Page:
Clinton's edge ebbs after FBI's announcement of new email review: poll

Updated: 2016-10-31 08:48


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Clinton's edge ebbs after FBI's announcement of new email review: poll

US Democratic presidential nominee Hillary Clinton greets voters at an early voting brunch at Fado's Irish Pub in Miami, Florida, US October 30, 2016. [Photo/Agencies]

WASHINGTON - The Federal Bureau of Investigation's (FBI) decision to review new emails related to Democratic presidential candidate Hillary Clinton's email probe appeared to take its toll on Clinton's edge over her Republican rival Donald Trump, a new poll found on Sunday.

According to the ABC/Washington Post tracking poll, about one in third likely US voters said the new development of Clinton's email federal probe made them less likely to support her.

Meanwhile, the poll found that 46 percent voters support Clinton at the moment, compared to 45 percent who support Trump. A week ago, the same poll found that Clinton had a 12-point edge over Trump.

FBI Director James Comey on Friday rocked the already chaotic presidential race with an unexpected announcement that the bureau was reviewing new emails which appeared to be linked to the FBI's Clinton email probe completed in July.

"The FBI has learned of the existence of emails that appear to be pertinent to the investigation," said Comey in a letter to the Congress.

"I agreed that the FBI should take appropriate investigative steps designed to allow investigators to review these emails to determine whether they contain classified information, as well as to assess their importance to our investigation."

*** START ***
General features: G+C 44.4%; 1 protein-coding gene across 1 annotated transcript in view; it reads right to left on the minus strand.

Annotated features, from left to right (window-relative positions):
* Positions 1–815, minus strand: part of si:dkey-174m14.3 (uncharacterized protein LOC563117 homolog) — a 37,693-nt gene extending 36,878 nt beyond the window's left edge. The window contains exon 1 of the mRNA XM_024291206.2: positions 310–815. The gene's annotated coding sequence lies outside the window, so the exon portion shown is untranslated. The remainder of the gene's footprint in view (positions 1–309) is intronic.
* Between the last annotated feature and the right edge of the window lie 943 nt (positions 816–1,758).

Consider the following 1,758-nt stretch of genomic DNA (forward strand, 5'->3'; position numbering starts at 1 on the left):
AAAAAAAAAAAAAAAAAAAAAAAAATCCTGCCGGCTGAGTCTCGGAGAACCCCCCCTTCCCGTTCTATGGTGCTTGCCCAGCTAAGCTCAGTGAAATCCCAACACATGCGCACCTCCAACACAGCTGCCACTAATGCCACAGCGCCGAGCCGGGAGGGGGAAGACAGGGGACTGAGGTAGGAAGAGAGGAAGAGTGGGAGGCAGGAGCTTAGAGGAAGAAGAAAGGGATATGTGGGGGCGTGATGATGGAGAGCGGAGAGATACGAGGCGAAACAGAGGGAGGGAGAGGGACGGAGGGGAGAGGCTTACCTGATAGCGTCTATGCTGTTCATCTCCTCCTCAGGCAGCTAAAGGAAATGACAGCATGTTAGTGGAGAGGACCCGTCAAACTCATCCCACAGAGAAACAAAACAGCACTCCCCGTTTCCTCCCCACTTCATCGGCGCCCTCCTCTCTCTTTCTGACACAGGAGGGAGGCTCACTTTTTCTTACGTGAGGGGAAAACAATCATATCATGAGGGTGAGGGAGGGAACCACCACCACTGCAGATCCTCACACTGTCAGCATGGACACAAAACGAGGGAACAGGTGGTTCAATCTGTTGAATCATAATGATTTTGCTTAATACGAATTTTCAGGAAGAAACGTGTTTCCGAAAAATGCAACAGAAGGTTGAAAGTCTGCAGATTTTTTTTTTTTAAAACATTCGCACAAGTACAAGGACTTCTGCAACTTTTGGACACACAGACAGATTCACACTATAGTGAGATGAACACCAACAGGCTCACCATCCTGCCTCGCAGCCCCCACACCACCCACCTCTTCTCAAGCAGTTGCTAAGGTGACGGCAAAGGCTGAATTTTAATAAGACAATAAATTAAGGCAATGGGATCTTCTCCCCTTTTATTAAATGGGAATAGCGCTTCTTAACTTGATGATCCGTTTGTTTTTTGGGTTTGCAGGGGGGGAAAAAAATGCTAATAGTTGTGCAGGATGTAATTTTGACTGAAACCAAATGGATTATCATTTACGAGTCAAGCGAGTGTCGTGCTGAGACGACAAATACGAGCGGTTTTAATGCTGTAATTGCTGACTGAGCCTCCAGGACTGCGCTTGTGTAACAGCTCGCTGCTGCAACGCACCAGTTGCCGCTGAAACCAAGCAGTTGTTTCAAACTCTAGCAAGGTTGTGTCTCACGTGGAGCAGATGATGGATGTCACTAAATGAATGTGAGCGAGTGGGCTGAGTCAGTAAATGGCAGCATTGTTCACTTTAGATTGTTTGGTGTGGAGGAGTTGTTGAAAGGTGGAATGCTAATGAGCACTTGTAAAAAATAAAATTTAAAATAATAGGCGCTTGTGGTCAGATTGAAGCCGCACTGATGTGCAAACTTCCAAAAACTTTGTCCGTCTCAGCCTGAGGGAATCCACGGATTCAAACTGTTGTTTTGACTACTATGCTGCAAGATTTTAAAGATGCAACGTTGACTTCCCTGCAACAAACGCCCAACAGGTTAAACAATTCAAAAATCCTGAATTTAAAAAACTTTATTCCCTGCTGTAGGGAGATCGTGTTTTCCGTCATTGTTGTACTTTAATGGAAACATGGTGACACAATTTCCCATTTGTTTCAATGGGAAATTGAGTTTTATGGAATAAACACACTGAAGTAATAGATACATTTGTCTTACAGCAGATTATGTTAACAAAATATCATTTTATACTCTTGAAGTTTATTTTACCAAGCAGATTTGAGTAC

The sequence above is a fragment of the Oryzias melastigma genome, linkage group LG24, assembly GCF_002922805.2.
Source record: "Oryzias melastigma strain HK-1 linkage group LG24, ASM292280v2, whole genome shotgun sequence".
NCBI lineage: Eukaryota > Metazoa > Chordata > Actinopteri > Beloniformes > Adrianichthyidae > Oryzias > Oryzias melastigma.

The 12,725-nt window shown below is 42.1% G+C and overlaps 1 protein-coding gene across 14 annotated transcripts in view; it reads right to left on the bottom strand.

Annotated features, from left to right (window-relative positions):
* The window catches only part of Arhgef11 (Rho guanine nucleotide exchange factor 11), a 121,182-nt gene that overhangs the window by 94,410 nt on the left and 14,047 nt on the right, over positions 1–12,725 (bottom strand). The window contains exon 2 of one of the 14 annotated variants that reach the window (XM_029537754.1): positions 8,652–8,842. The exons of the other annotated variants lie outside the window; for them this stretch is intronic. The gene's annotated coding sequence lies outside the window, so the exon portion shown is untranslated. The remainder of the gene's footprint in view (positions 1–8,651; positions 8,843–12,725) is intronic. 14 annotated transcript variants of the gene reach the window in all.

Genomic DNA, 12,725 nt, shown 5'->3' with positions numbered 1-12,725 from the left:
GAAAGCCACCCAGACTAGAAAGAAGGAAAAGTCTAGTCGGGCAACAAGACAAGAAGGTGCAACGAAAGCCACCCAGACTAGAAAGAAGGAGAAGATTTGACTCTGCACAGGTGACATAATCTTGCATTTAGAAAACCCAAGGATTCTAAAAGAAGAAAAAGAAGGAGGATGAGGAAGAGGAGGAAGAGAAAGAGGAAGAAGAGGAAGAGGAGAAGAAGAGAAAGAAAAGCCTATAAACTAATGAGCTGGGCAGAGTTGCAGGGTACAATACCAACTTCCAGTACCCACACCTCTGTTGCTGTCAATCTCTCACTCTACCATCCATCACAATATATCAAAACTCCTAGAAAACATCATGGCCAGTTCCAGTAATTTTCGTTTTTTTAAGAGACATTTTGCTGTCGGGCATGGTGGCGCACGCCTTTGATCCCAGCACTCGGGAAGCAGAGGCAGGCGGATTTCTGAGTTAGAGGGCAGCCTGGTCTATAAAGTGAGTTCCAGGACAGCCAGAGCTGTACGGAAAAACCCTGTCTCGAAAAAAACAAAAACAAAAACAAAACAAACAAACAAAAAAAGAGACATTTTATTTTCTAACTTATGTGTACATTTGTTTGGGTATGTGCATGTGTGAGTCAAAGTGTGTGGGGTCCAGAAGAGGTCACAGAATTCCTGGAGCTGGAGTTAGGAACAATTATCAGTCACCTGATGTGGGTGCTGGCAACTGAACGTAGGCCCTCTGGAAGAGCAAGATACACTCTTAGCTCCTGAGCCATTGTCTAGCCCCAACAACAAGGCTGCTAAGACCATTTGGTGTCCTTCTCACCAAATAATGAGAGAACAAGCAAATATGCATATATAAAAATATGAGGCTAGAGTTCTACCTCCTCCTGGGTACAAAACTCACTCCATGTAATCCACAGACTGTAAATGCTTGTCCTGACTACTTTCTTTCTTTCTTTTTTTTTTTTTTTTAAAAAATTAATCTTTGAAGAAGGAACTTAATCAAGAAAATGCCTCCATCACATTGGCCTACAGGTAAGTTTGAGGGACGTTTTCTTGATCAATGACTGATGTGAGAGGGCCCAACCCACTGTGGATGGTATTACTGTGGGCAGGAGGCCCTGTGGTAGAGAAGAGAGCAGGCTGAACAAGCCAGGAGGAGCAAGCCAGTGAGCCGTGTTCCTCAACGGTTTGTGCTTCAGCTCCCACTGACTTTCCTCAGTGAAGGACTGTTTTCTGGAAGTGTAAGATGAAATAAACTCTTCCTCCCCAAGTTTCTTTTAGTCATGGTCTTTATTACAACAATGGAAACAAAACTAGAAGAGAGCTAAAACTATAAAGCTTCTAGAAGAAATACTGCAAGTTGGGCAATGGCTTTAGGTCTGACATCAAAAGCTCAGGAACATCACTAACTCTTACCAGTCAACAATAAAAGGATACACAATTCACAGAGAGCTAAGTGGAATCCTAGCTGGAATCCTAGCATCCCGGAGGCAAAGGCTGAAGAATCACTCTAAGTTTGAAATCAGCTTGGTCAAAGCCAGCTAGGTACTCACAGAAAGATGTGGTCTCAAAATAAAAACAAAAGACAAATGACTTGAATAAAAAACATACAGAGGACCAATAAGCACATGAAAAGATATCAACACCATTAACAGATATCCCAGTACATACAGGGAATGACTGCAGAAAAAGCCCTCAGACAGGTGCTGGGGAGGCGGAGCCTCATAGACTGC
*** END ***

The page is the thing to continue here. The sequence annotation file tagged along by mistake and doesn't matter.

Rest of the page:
However, Comey said the FBI "cannot yet assess whether or not this material may be significant," adding that he could not predict how long it would take investigators to complete the "additional work."

The announcement vexed the Clinton campaign, and Clinton's spokesman and her surrogates spent the weekend demanding the FBI provide the public more information than was contained in the letter sent to the Congress.

At a press conference in March 2015, Clinton acknowledged that she had exchanged about 60,000 emails from her private email account during her stint in the Obama administration, among which about half were personal and thus deleted.

All emails were sent and received via a private email server based at Clinton's home.

In response to requests from the State Department, the Clinton camp turned over the other half, roughly 30,000 emails in total, to the State Department in December 2014.

The controversy surrounding Clinton's email practices again burst into public view in August 2015 after the inspector general for the intelligence community revealed that two of the thousands of emails held by Clinton contained top-secret information. The revelation then trigged a federal investigation into whether Clinton had mishandled sensitive information.